Friday, January 3, 2014

Building Emotional Awareness through Teasing

Lately at our preschool name calling and labeling have become a new interest. This has spread as the children are experimenting and playing in different social groups. As each child begins to play in different social groups more, especially with mixed ages, tension begins to arise. This mostly comes with the changes in communication and play levels within the group. The tumbleweed kids are mainly using name calling not to bully and tease but rather in reaction to being hurt by the challenges of social play.

As teachers we want each child to feel safe in expressing themselves as well as have a chance to experiment with different types of behavior. Seeing firsthand how actions cause reactions is a huge piece to learning how to read social cues and interact in social settings. However just reacting to name calling or hurtful words by saying "we don't use bad words" is not helpful and do not teach why it is wrong to use hurtful words. If we immediately react to a word as bad or mean then we deprive the child of learning the meaning/impact of those words and that adults find her trustworthy. A sense that "fear makes right"sometimes arises when people see bullying take place in school. When a response to a child changes from a 'that's bad' reaction to an observation it can value the child's identity as it is and allow true understanding to form. Providing logical narration as it happens is one of the most helpful ways to observe when you are the adult in this situation. Along with narration, we use a few key phrases here at Tumbleweeds that help students bridge the gap between teasing and developing their authentic self.

Do you believe them?
A and T are playing together. They've been roaming around the yard for quite a while in some sort of collaborative, imaginative play. Suddenly A steps away from T with force and says "You're stupid!"
T immediately runs to a teacher and proclaims, "A called me stupid!"
The teacher nods, "I saw that you and A were playing together. Then I noticed A called you stupid."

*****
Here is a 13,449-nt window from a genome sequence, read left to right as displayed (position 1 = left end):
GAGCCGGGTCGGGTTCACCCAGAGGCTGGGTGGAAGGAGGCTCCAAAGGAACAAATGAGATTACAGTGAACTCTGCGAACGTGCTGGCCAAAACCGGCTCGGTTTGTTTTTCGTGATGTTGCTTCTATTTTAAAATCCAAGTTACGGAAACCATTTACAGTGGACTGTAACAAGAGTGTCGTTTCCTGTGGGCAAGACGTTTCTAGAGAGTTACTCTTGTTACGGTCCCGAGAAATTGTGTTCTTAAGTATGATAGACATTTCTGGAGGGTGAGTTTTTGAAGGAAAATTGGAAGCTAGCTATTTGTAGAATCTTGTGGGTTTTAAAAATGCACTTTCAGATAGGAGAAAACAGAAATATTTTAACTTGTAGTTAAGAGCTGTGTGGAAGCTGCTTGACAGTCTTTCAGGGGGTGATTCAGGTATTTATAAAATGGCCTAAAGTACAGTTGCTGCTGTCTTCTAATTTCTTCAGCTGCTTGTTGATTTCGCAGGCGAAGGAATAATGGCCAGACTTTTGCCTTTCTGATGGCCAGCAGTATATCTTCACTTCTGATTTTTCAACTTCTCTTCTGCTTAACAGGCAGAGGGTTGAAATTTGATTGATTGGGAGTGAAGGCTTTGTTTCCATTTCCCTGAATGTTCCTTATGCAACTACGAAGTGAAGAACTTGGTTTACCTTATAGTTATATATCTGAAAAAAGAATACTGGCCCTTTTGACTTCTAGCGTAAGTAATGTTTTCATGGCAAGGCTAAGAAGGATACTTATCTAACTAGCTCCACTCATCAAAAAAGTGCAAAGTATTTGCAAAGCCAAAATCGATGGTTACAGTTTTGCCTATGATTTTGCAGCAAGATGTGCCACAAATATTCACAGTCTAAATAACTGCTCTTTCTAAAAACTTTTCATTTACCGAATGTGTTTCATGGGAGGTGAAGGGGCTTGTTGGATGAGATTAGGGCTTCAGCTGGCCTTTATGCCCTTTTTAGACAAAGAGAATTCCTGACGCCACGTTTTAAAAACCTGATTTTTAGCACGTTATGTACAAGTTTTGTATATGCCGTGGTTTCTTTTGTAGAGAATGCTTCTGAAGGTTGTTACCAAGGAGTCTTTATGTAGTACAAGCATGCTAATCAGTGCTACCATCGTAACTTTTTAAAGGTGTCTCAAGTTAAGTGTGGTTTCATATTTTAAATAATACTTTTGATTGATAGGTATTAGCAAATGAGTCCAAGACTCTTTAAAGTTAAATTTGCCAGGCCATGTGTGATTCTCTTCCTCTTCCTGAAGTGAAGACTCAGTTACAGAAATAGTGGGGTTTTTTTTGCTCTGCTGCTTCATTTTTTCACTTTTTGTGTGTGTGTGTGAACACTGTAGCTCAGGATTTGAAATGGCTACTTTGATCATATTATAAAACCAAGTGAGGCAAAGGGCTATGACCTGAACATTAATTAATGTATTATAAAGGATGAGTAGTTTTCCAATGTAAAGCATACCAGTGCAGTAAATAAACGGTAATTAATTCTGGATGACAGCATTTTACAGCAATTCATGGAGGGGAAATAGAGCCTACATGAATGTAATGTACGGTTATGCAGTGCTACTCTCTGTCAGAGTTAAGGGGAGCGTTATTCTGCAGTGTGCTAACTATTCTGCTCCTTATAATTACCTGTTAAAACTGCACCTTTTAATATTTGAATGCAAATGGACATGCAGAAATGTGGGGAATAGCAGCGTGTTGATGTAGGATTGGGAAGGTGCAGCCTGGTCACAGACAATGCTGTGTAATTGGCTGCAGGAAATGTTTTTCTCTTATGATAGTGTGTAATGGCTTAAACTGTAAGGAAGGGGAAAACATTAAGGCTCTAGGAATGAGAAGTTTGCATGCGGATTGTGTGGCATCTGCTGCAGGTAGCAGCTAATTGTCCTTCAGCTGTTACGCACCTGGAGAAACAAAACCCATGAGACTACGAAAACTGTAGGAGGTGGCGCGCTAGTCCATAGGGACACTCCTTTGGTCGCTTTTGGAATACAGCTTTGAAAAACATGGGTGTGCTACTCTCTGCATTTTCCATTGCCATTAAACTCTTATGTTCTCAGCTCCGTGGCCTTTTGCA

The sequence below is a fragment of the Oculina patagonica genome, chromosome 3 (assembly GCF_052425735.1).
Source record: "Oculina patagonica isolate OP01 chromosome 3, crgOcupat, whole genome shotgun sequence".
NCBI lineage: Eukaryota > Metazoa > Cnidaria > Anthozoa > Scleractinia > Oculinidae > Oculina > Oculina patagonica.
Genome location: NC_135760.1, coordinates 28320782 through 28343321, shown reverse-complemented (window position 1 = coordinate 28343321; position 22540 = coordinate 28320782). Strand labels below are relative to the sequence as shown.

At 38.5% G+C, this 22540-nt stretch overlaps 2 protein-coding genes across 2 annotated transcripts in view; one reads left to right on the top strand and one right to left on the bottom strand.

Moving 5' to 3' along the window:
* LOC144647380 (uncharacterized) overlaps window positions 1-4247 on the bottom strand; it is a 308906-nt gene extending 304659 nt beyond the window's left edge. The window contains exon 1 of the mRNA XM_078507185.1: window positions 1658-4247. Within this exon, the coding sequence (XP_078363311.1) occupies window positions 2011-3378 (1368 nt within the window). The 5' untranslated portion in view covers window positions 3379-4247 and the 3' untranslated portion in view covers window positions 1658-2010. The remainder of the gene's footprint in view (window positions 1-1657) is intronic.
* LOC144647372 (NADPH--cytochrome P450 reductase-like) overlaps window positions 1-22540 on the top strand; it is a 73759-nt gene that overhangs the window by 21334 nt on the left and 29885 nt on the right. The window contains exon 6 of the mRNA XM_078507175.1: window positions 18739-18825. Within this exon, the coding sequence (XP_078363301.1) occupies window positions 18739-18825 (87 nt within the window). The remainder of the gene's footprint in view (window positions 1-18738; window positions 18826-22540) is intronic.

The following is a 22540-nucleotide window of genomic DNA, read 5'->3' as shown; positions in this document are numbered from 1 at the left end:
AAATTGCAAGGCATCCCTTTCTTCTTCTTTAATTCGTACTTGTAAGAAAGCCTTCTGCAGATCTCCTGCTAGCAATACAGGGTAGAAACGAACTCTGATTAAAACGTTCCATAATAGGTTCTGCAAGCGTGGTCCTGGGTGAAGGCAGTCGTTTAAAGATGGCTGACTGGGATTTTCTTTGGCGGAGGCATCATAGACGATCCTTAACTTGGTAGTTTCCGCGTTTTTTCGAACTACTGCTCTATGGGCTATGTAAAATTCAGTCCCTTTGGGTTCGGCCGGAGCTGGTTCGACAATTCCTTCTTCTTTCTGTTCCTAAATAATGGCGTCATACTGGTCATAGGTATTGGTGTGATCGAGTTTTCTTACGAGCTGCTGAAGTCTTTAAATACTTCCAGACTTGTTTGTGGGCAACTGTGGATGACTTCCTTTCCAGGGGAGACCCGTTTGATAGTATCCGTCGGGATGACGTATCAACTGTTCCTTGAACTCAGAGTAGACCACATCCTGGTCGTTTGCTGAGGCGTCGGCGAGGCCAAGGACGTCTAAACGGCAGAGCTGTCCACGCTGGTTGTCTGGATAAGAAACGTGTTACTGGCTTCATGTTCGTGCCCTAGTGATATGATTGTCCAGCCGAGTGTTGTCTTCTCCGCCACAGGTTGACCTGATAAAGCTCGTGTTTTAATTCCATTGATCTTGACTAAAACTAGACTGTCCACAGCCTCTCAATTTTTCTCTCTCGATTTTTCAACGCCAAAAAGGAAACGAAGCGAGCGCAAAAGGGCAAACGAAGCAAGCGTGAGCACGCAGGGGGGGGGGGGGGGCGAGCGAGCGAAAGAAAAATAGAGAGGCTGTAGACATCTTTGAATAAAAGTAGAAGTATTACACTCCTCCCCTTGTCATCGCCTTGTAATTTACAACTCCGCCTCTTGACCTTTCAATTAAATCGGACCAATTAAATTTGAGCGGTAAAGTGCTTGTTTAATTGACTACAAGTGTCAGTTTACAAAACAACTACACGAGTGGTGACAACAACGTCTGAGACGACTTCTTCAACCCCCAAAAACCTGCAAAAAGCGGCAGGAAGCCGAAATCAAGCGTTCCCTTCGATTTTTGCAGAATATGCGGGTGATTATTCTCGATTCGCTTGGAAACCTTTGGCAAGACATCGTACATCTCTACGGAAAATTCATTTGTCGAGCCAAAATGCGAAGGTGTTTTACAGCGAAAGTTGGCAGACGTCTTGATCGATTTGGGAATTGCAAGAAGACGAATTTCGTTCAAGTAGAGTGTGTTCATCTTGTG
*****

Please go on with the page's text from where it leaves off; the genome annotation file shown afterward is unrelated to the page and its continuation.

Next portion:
T nods solemnly.
The teacher says, "Do you believe them?"

This question often causes children to pause. They reassess what just happened and start to own the situation. Often, a child will respond with something like "Well I didn't like it." It gives the child a chance to understand that they are able to decide how to be affected by the words and actions of others. In reality, most of us will spend much of our lives being talked about. It's part of being a socially interactive human. One of the biggest gifts we can give children is the ability to create their own version of themselves that isn't dependent on how anyone else sees them.

What are you trying to say when you say...?
Using the same example as above with A and T, the teacher might then approach A and ask "I noticed that you and T were playing together and then you called him stupid. I wonder what you were trying to tell T when you called him stupid."
A responds, "You didn't play Dragon Hunting with me, T! I really wanted to play that and you wouldn't play it so I called you stupid."

A's answer will vary but it's likely that he called T stupid due to his own feelings of anger, frustration, or rejection. Helping A to voice what he's really feeling not only builds his ability to advocate for himself but also builds T's empathy. In the future, T might even say "I noticed when I didn't want to play Dragon Hunting you called me stupid. It must be really important to you! Maybe we can find a way to play both of our games."

What can you say instead of...?
To take it another step further, the teacher could ask A "What could you say to T instead of calling him stupid?"

By asking A to come up with a plan for talking to T next time, we can avoid forcing children to act in ways that would stifle their expression as unique and valuable people. We could easily tell A and T how they should interact with one another based on our own experiences, but giving A and T the chance to navigate these channels themselves with minimal intervention helps them to create their own authentic way of interacting.

In each of these situations, a teacher assesses how much to intervene based on where a child is. We want to see and accept each child for where they currently are rather than where they might be going; just as we want each of them to do the same for each other. By accepting each child where they are currently, we promote self-confidence to make their own choices and to learn different ways to protect their self worth and right to be authentic. Only by seeing each child come up with their own ways to solve conflict and not be told can we add to their emotional intelligence. We also simultaneously build empathy through helping each child see another child's reaction and how their actions affect others.

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